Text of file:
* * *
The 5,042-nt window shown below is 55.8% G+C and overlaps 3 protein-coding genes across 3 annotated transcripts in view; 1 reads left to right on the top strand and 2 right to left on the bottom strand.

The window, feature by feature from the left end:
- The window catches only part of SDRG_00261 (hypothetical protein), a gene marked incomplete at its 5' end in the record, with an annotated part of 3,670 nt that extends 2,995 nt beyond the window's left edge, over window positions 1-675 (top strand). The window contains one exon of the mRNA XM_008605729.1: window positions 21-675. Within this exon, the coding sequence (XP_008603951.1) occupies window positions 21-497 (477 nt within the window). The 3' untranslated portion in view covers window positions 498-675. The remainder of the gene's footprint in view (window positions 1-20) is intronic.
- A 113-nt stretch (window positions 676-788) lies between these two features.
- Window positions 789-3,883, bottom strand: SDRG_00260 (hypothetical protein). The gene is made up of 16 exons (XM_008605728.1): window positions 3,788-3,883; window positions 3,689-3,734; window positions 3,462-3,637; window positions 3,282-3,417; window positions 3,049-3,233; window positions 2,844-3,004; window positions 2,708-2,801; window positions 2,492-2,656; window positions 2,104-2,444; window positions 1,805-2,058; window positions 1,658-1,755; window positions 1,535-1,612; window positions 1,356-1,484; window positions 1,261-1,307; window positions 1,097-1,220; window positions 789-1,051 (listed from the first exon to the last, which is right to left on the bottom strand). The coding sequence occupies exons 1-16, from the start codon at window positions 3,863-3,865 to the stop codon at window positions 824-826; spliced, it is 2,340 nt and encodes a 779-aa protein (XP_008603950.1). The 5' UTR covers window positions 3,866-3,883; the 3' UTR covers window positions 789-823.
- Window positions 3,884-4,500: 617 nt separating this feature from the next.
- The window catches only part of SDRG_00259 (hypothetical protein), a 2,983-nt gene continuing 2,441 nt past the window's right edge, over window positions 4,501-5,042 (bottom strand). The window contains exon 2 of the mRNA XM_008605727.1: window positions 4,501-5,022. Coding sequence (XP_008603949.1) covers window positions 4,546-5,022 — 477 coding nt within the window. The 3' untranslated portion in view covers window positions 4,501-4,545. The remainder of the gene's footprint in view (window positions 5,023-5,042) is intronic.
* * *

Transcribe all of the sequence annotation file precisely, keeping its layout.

The 5,042-nt window shown below is 55.8% G+C and overlaps 3 protein-coding genes across 3 annotated transcripts in view; 1 reads left to right on the top strand and 2 right to left on the bottom strand.

The window, feature by feature from the left end:
- The window catches only part of SDRG_00261 (hypothetical protein), a gene marked incomplete at its 5' end in the record, with an annotated part of 3,670 nt that extends 2,995 nt beyond the window's left edge, over window positions 1-675 (top strand). The window contains one exon of the mRNA XM_008605729.1: window positions 21-675. Within this exon, the coding sequence (XP_008603951.1) occupies window positions 21-497 (477 nt within the window). The 3' untranslated portion in view covers window positions 498-675. The remainder of the gene's footprint in view (window positions 1-20) is intronic.
- A 113-nt stretch (window positions 676-788) lies between these two features.
- Window positions 789-3,883, bottom strand: SDRG_00260 (hypothetical protein). The gene is made up of 16 exons (XM_008605728.1): window positions 3,788-3,883; window positions 3,689-3,734; window positions 3,462-3,637; window positions 3,282-3,417; window positions 3,049-3,233; window positions 2,844-3,004; window positions 2,708-2,801; window positions 2,492-2,656; window positions 2,104-2,444; window positions 1,805-2,058; window positions 1,658-1,755; window positions 1,535-1,612; window positions 1,356-1,484; window positions 1,261-1,307; window positions 1,097-1,220; window positions 789-1,051 (listed from the first exon to the last, which is right to left on the bottom strand). The coding sequence occupies exons 1-16, from the start codon at window positions 3,863-3,865 to the stop codon at window positions 824-826; spliced, it is 2,340 nt and encodes a 779-aa protein (XP_008603950.1). The 5' UTR covers window positions 3,866-3,883; the 3' UTR covers window positions 789-823.
- Window positions 3,884-4,500: 617 nt separating this feature from the next.
- The window catches only part of SDRG_00259 (hypothetical protein), a 2,983-nt gene continuing 2,441 nt past the window's right edge, over window positions 4,501-5,042 (bottom strand). The window contains exon 2 of the mRNA XM_008605727.1: window positions 4,501-5,022. Coding sequence (XP_008603949.1) covers window positions 4,546-5,022 — 477 coding nt within the window. The 3' untranslated portion in view covers window positions 4,501-4,545. The remainder of the gene's footprint in view (window positions 5,023-5,042) is intronic.